# Livro Noise and Vibration control Douglas D. Reynolds Engineering principles of acoustics Allyn & Bacon (1981)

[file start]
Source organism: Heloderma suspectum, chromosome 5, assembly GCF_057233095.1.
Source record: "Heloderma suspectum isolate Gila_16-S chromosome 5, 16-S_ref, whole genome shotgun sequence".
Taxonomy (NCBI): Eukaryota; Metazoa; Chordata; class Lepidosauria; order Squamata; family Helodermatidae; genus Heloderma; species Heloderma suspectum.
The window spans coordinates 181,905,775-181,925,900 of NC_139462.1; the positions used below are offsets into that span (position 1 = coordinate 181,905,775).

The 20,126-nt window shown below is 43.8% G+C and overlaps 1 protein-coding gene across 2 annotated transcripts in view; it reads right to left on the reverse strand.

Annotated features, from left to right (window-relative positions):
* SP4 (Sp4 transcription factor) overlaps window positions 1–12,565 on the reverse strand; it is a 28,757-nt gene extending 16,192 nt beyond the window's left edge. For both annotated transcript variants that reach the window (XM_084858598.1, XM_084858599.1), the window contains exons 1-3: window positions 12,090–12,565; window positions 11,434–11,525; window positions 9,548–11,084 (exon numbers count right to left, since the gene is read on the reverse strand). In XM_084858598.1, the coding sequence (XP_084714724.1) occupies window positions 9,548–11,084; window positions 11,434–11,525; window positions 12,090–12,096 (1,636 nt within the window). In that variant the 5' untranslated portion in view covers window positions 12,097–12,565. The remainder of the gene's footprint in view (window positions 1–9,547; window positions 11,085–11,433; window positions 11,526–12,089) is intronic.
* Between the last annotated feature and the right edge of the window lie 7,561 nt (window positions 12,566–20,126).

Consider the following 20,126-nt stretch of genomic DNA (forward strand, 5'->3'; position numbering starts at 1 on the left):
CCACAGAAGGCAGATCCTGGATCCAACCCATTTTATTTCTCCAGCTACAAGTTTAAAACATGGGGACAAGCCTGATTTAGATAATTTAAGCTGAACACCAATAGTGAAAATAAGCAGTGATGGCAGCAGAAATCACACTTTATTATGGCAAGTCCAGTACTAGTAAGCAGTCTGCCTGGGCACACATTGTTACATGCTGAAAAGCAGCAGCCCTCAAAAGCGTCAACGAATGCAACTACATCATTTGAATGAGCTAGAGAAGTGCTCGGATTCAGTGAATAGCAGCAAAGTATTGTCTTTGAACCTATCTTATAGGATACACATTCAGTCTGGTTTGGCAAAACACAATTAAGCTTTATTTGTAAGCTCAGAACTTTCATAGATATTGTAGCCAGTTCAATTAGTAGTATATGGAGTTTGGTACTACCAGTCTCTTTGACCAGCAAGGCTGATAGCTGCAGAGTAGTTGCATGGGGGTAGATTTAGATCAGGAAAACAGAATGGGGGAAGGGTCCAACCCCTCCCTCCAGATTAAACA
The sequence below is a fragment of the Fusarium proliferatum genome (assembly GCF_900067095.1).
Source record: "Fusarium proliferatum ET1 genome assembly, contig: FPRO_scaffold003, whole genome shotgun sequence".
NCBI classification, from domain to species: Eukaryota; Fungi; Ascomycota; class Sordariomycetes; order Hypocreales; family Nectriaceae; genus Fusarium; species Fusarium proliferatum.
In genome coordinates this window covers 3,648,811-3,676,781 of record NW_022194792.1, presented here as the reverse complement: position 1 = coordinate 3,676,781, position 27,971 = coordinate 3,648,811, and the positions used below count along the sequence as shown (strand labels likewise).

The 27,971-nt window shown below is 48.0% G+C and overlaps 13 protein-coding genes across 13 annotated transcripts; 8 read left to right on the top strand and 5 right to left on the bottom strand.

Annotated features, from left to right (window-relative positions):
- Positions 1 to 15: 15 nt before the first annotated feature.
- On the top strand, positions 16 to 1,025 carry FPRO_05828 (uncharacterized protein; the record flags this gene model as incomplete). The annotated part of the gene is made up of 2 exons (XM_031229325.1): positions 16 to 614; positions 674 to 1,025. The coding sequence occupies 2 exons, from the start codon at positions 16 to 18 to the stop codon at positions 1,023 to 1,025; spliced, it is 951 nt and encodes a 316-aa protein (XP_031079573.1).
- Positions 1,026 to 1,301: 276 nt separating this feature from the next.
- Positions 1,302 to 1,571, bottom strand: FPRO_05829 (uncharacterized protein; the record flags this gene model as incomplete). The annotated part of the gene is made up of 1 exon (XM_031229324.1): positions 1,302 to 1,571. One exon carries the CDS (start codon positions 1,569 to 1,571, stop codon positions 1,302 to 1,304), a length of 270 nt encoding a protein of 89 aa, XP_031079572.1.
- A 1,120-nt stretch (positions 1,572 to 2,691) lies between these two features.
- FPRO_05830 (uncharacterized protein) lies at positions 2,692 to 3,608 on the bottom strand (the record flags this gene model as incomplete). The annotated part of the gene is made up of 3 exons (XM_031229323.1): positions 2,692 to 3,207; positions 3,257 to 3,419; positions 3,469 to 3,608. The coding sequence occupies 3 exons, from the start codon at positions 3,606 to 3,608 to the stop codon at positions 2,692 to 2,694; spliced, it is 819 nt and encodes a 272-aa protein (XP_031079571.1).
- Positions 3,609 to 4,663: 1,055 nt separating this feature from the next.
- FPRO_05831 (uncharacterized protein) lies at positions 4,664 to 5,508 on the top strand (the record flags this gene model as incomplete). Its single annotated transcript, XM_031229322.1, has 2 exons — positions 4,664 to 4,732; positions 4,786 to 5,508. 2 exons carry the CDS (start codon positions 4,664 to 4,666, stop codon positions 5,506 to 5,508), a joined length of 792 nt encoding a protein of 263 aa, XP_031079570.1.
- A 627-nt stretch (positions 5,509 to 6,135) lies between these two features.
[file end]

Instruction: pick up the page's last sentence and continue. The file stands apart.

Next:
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Engineering Principles ofAcoustics ^ se ana vioraiion Control DOUGLAS D. REYNOLDS A problem-solving approach to the under- standing of vibration-induced noise problems, sound wave propagation and noise control. Engineering Principles of Acoustics: Noise and Vibration Control Douglas D. Reynolds This comprehensive book gives up-to-date infornnation necessan/ to acquire an under- standing of the engineering principles asso- ciated with acoustics and noise and vibra- tion control. Complete development of equations and associated principles are pre- sented, followed by examples of their appli- cation and use. Topics included in the book are primarily related to the areas of mechan- ical vibration, generation and propagation of sound indoors and outdoors, and the control of vibration and sound propagation. Each chapter concludes with a variety of problems and possible solutions frequently encoun- tered by individuals working in the areas of architectural, industrial, and environmental noise control. Engineering Principles of Acoustics: Noise and Vibration Control also features: — chapter-by-chapter problems specified in SI units, with some conventional units, for metric measurement. — material developed and tested by the author — chapters complete with equations, illus- trations, graphs, and more to facilitate practical application. — timely and up-to-date information in light of recent federal regulations regarding noise control, the Noise Control Act of 1972. — a complete solutions manual. Digitized by the Internet Archive in 2012 http://archive.org/details/engineeringprincOOreyn Engineering Principles of Acoustics This book is a part of the ALLYN AND BACON SERIES IN MECHANICAL ENGINEERING AND APPLIED MECHANICS Consulting Editor: FRANK KREITH, University of Colorado Engineering Principles of Acoustics Noise and Vibration Control Douglas D. Reynolds ALLYN AND BACON, INC. Boston London Sydney Toronto Copyright © 1981 by Allyn and Bacon, Inc., 470 Atlantic Avenue, Boston, Massachusetts 02210. All rights reserved. No part of the material protected by this copyright notice may be reproduced or utilized in any form or by any means, electronic or mechanical, including photocopying, recording, or by any information storage and retrieval system, without written per- mission from the copyright owner. Library of Congress Cataloging in Publication Data Reynolds, Douglas D Engineering principles of acoustics. Includes bibliographical references and index. 1. Acoustical engineering. 2. Vibration. 3. Noise control. I. Title. TA365.R48 620.2 80-19098 ISBN 0-205-07271-1 ISBN (international) 0-205-07283-6 Managing Editor: Robert Roen Series Editor: David F. Pallai Production Editor: Valerie Fraser Ruud Printed in the United States of America Printing number and year (last digits): 10 9 8 7 6 5 4 3 2 1 85 84 83 82 81 80 TABLE OF CONTENTS 1. Harmonic Motion 1 1.1 Simple Harmonic Motion 1 1.2 Vectorial Representation of Harmonic Motion 1 1.3 Addition of Harmonic Signals 2 1.4 Relation between Displacement, Velocity and Accleration Signals 5 1.5 Complex Numbers 6 Problems - Chapter 1 8 2. Fundamentals of Vibration - One-Degree-of-Freedom Lumped Parameter Systems 9 2.1 Introduction 9 2.2 Constitutive Relations for Systems with Only Translational Motion 11 2.3 Constitutive Relations for Systems with Translational and Rotational Motion 13 2.4 Units 14 2.5 Equations of Motion - One-Degree-of-Freedom Systems 17 2.6 Solution to the Equation of Motion for Undamped Free Vibration 21 2.7 Solution to the Equation of Motion for Damped Free Vibration 23 2.8 Forced Vibration 27 2.9 Mechanical Impedance 32 2. 10 Power Relations 33 2.11 Force Transmitted to the Base (Transmissibil i ty) 35 2.12 Rotating and Reciprocating Unbalance 35 2.13 Comments Concerning the Magnification Factor and Transmissibi 1 i ty 42 2.14 Nomogram for Designing a Vibration Isolation System 43 2.15 Vibrating Systems Attached to Moving Supports 45 2.16 Critical Speed of a Rotating Disc on a Shaft 47 2. 17 Shock Excitation 49 2.18 Design Considerations for Simple Vibrating Systems That Are Subjected to Shock Excitation 55 2.19 General Comments Associated with Spring Elements 58 2.20 Felt and Cork Resilient Materials 62 2.21 Rubber Resilient Elements 64 2.22 Metal Springs 67 2.23 Air Springs 68 2.24 Foundation Stiffness 70 2.25 Nonviscous Damping 70 2.26 Methods for Determining the Amount of Damping in a System 75 2.27 Inertia Base for a Vibrating System 79 2.28 Recommended Criteria for Vibration Isolation of Mechanical Equipment 82 2.29 Important Symbols in Chapter 2 (not shown in Table 2.2) 86 2.30 References 86 Problems - Chapter 2 87 3. Fundamentals of Vibration - Systems with More Than One Degree of Freedom 95 3.1 Introduction 95 3.2 Equations of Motion for Mul ti-Degree-of-Freedom Systems - Newton's Method 95 3.3 Equations of Motion for Mul ti-Degree-of-Freedom Systems - Lagrange's Equation 98 3.4 Solutions to the Equations of Motion for Undamped Free Vibration 103 3.5 Solutions to the Equations of Motion for Forced Vibration 107 3.6 Dynamic Absorber 108 3.7 Vibration of a Mass with Motion in More Than One Direction 115 3.8 Semidefinite Vibration Systems 125 3.9 Influence Coefficients 127 3.10 Important Symbols in Chapter 3 138 Problems - Chapter 3 139 4. Deterministic and Random Siqnals 143 4.1 Introduction 143 4.2 Complex Periodic Signals - Complex Fourier Series 144 4.3 Complex Periodic Signals - Real Fourier Series 150 4.4 Fourier Transforms 153 4.5 Laplace Transforms 156 4.6 Inverse Laplace Transforms 161 4.7 Harmonic Response Function 167 TABLE OF CONTENTS 4.8 Convolution Integral 167 4.9 Random Signals - Mean Squared Value, Mean Value and Variance 171 4.10 Random Signals - Probability Functions 171 4.11 Measurement of Probability Density Values 175 4.12 Expected Values and Moments 178 4.13 Random Signals - Corrleation Functions 178 4.14 Measurement of Correlation Functions 182 4.15 Random Signals - Power Spectral Density Functions 184 4.16 Measurement of Power Spectral Density Functions 185 4.17 Relation between Correlation and Power Spectral Density Functions 187 4.18 Relation between Fourier Transforms and Power Spectral Density Functions 190 4.19 Important Symbols in Chapter 4 194 4.20 References 194 Problems - Chapter 4 195 5. Introduction to Wave Motion 198 5.1 Definition and Description of Wave Motion 198 5.2 General Analytical Description of Wave Motion 200 5.3 The Wave Equation ' 204 5.4 Free and Forced Waves 205 5.5 Progressive and Standing Waves 209 5.6 Important Symbols in Chapter 5 * 211 Problems - Chapter 5 212 6. Vibration of Continuous Systems 213 6.1 Introduction 213 6.2 The Wave Equation for Transverse Vibration of Strings 213 6.3 Solutions to the Wave Equation for Transverse Vibration of a String 214 6.4 Forced Vibration of a String 220 6.5 The Wave Equation for Longitudinal Vibration of a Bar 224 6.6 Solution to the Wave Equation for Longitudinal Vibration of a Bar 226 6.7 Forced Longitudinal Vibration of Bars 230 6.8 Interaction of Longitudinal Stress Waves with a Surface That Represents a Transition from One Solid Material to Another 232 6.9 The Wave Equation for Transverse Vibration of a Bar 239 6.10 Solution to the Wave Equation for Transverse Vibration of a Bar 243 6.11 The Wave Equation for Transverse Vibration of a Thin Membrane 247 6.12 Solutions to the Wave Equation for Transverse Vibration of a Thin Membrane 248 5.13 Transverse Vibration of Thin Plates 254 6.14 Important Symbols in Chapter 6 255 Problems - Chapter 6 257 7. One-Dimensional Acoustic Waves 259 7.1 Introduction 259 7.2 Continuity and Momentum Equations 259 7.3 Development of the Expression for the Wave Speed c 260 7.4